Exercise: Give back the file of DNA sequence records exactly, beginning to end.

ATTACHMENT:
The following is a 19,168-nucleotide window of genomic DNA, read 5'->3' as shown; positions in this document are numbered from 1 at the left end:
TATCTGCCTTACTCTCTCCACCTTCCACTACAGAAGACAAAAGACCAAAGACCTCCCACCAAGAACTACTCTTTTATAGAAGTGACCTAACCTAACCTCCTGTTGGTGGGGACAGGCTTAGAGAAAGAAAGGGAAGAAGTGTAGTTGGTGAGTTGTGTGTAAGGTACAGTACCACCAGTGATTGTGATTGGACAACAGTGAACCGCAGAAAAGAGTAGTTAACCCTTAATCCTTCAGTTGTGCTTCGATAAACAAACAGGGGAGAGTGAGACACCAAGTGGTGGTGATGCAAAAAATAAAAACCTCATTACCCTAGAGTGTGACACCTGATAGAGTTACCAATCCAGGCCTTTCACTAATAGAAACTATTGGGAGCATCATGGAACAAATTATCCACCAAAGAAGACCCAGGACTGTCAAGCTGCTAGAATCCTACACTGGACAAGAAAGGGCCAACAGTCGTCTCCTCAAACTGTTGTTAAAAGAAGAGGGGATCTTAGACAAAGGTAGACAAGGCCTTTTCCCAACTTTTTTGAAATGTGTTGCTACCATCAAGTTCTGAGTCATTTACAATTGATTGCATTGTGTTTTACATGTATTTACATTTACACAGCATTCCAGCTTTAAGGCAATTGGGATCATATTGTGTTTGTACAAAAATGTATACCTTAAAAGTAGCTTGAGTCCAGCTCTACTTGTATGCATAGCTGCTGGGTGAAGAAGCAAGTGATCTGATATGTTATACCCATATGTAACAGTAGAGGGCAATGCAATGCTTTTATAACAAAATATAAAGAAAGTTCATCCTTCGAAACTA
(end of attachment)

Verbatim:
The following is a 19,168-nucleotide window of genomic DNA, read 5'->3' as shown; positions in this document are numbered from 1 at the left end:
TATCTGCCTTACTCTCTCCACCTTCCACTACAGAAGACAAAAGACCAAAGACCTCCCACCAAGAACTACTCTTTTATAGAAGTGACCTAACCTAACCTCCTGTTGGTGGGGACAGGCTTAGAGAAAGAAAGGGAAGAAGTGTAGTTGGTGAGTTGTGTGTAAGGTACAGTACCACCAGTGATTGTGATTGGACAACAGTGAACCGCAGAAAAGAGTAGTTAACCCTTAATCCTTCAGTTGTGCTTCGATAAACAAACAGGGGAGAGTGAGACACCAAGTGGTGGTGATGCAAAAAATAAAAACCTCATTACCCTAGAGTGTGACACCTGATAGAGTTACCAATCCAGGCCTTTCACTAATAGAAACTATTGGGAGCATCATGGAACAAATTATCCACCAAAGAAGACCCAGGACTGTCAAGCTGCTAGAATCCTACACTGGACAAGAAAGGGCCAACAGTCGTCTCCTCAAACTGTTGTTAAAAGAAGAGGGGATCTTAGACAAAGGTAGACAAGGCCTTTTCCCAACTTTTTTGAAATGTGTTGCTACCATCAAGTTCTGAGTCATTTACAATTGATTGCATTGTGTTTTACATGTATTTACATTTACACAGCATTCCAGCTTTAAGGCAATTGGGATCATATTGTGTTTGTACAAAAATGTATACCTTAAAAGTAGCTTGAGTCCAGCTCTACTTGTATGCATAGCTGCTGGGTGAAGAAGCAAGTGATCTGATATGTTATACCCATATGTAACAGTAGAGGGCAATGCAATGCTTTTATAACAAAATATAAAGAAAGTTCATCCTTCGAAACTA